In this instance, the IIoT becomes an even bigger player in support of automation and MES. There is so much data to be collected from so many different devices throughout the facility that the IIoT is really the only answer. Likewise, this is where analytics and AI also become even bigger players as they analyze all that device data to provide quick and insightful results pointing directly to the problem to help solve it before it escalates.
Component optimization, smart manufacturing, analytics
Component optimization combines the ideas described above into a very advanced and very integrated capability. Material adjustments need to be made to products or batches based on the QA testing results. The idea isn’t simply to start adding more materials until a specific level is reached, but to optimize the materials so that the least amount of materials is added—and hence the least cost—to achieve the desired results. Optimization gets even more complicated when multiple levels of testing and multiple levels of material additions are required at different points in the manufacturing process.
The only way to achieve real optimization is through some advanced capabilities of MES and automation in conjunction with smart manufacturing tools like AI and advanced analytics. AI algorithms, tied into MES, are used to perform least cost calculations, which are used to recommend the specific materials to be added.
To make this work, MES must have the required QA test results from every step in the process, and automation must be set up to accurately measure specific material additions to very tight tolerances. And these AI algorithms and integrated MES and automation processes must be built such that they converge quickly to a least-cost solution because most processes have a limited number of possible additions available in the master recipe.
Advanced analytics must be used to analyze these very large data sets and their interrelationships to understand the underlying trends, see the root causes, and get insights into potential problems long before they become problems. But the payoff here is tremendous, knowing that each product or each batch is made with the lowest cost materials possible while still meeting the defined product specifications.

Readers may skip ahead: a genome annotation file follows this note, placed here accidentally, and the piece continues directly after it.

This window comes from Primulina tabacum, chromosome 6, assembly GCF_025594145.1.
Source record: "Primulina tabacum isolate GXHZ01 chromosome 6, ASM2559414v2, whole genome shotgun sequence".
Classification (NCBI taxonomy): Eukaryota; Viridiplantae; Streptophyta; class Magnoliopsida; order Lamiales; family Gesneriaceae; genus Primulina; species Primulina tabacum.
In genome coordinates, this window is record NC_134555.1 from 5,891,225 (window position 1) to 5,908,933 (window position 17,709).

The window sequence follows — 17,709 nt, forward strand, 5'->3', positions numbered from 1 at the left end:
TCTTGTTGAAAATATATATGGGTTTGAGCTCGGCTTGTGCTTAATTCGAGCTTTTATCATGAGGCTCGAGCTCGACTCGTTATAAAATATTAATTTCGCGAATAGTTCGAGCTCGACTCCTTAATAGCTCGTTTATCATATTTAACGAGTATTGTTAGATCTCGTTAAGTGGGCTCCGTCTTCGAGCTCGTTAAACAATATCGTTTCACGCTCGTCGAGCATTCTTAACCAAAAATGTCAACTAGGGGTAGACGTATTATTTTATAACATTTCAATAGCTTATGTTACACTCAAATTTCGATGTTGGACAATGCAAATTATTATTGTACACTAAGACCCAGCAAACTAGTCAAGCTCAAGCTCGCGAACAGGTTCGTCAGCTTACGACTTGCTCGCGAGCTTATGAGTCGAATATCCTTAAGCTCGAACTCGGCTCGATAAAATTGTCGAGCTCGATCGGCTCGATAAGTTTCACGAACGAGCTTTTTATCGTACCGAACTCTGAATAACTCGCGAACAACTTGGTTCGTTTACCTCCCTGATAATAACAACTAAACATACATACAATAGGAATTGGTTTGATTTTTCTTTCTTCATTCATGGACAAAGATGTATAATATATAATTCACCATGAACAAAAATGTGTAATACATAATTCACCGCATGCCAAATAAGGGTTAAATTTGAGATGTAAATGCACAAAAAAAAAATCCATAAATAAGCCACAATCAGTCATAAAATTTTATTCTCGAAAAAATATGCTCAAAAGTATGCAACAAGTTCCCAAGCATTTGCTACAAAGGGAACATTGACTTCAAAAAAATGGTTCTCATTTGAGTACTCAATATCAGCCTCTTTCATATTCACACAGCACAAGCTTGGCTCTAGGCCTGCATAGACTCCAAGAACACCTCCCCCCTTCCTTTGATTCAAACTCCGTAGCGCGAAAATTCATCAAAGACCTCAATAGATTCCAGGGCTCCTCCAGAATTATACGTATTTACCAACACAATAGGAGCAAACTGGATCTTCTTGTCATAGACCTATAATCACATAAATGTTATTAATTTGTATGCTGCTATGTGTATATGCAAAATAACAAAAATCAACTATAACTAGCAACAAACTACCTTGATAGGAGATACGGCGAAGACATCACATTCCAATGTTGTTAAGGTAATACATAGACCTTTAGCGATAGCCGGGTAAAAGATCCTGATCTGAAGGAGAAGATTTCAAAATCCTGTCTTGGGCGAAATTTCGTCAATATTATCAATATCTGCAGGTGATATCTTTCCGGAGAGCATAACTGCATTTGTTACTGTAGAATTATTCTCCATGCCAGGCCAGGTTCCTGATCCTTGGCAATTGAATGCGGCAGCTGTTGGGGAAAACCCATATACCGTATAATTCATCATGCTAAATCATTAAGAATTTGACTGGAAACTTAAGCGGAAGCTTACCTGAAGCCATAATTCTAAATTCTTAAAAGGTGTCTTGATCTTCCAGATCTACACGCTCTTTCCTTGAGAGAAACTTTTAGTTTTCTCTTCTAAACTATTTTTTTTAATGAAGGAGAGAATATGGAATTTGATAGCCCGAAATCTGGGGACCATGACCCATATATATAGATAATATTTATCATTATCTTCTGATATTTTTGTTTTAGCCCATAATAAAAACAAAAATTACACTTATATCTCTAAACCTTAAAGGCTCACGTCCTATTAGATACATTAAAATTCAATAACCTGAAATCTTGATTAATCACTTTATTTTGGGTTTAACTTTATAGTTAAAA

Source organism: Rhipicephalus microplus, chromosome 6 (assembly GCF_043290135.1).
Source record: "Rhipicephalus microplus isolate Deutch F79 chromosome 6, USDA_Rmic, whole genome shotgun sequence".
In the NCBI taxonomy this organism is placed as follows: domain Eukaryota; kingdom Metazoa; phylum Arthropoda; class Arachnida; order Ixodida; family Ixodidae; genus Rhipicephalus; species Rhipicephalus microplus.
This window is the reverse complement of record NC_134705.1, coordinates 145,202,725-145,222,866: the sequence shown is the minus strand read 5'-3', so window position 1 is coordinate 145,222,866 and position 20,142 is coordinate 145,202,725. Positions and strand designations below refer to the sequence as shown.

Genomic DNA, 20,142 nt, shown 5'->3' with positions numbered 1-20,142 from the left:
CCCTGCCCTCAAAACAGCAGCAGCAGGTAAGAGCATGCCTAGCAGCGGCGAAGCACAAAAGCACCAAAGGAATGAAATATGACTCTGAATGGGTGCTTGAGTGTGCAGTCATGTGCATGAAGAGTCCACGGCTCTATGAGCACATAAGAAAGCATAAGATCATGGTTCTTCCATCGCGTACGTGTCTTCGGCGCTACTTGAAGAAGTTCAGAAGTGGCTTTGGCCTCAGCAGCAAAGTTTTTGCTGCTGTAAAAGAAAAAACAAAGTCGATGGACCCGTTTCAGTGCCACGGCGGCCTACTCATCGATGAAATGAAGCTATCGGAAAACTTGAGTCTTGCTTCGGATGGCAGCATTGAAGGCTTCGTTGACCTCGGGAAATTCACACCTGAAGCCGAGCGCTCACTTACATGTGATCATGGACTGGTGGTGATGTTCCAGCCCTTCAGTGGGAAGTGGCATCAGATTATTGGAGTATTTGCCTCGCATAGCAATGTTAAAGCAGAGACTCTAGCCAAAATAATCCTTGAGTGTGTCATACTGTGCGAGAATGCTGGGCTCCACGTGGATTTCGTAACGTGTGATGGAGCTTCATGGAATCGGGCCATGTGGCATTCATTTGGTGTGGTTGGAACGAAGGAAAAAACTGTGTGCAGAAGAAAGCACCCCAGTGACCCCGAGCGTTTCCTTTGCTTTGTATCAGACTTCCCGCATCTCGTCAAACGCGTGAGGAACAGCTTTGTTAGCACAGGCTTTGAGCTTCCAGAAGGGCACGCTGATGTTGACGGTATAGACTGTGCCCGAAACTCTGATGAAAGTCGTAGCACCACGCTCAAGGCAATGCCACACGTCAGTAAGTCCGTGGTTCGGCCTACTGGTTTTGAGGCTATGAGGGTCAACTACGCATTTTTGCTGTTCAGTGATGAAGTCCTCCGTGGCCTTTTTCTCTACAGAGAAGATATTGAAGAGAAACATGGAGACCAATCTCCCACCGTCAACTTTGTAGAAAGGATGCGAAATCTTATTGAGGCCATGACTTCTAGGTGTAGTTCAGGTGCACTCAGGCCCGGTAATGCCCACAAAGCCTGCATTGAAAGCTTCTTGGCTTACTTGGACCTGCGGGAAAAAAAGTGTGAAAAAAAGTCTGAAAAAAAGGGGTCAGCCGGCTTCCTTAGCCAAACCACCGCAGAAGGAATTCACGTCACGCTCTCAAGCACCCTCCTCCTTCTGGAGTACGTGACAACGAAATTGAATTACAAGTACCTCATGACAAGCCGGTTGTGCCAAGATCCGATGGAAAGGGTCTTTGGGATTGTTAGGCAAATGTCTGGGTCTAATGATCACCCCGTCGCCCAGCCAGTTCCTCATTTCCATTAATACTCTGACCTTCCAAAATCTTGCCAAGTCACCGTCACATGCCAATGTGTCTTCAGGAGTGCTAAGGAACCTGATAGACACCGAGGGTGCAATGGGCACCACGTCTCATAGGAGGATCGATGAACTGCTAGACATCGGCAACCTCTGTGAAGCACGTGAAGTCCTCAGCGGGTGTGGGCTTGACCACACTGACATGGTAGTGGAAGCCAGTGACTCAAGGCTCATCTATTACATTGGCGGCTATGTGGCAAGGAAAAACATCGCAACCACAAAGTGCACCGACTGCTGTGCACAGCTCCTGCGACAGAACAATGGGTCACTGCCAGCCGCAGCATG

The benefits of integrating MES and automation
The benefits of MES and automation working together as the foundation, with smart manufacturing technologies tightly integrated, are tremendous. Using MES, automation, and smart manufacturing to provide capabilities for BOMs and recipes, error proofing, QA testing and component optimization provides significant benefits not possible any other way. Material costs are reduced, labor costs are reduced, productivity is increased, batch yield is increased, material waste is reduced, scrap and rework are reduced, and first-pass quality is increased. All by tightly integrating MES, automation and smart manufacturing, and using them to provide new capabilities focused on these key elements of the manufacturing processes.
MES, automation: Significant and immediate payback
All the new smart manufacturing industry 4.0 technologies are extremely cool and do some wonderful things. AI, the IIoT, AR/VR, and many other technologies all have their place in modern manufacturing operations. But they need a foundation. MES and automation are that foundation. MES and automation are the starting points for smart manufacturing. Using them to focus on the basics like BOMs and recipes, error proofing, QA testing and component optimization makes a whole lot of business sense, and has significant and immediate payback, creating new capabilities and providing significant impact within your manufacturing operations.
John Clemons, Rockwell Automation, MES solution consultant. Garrett Clemons, Rockwell Automation, MES consultant. Edited by David Miller, content manager, Control Engineering, CFE Media and Technology, email@example.com.
Keywords: MES, BOM